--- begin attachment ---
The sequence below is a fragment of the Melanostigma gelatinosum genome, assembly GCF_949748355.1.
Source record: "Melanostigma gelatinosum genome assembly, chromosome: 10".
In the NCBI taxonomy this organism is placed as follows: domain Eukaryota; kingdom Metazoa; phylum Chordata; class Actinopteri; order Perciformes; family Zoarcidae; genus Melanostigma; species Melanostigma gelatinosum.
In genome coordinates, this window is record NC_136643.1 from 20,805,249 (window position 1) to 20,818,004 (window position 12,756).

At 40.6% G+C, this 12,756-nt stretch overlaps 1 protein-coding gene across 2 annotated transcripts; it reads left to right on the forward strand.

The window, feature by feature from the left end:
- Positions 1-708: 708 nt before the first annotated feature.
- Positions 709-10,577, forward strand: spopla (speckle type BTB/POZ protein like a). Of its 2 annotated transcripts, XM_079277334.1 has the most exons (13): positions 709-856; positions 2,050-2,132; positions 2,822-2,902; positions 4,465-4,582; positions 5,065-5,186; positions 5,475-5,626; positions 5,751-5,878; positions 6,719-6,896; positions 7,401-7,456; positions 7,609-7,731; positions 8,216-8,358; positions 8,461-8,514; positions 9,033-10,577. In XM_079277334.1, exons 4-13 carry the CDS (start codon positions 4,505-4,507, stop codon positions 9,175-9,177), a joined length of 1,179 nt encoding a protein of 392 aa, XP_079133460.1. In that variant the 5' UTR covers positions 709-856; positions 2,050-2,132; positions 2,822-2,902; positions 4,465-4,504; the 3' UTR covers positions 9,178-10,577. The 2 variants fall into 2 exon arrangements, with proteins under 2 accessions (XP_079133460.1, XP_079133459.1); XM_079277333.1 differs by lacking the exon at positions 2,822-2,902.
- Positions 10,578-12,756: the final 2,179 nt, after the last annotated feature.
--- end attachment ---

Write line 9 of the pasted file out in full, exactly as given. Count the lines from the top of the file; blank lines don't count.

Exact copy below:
- Positions 10,578-12,756: the final 2,179 nt, after the last annotated feature.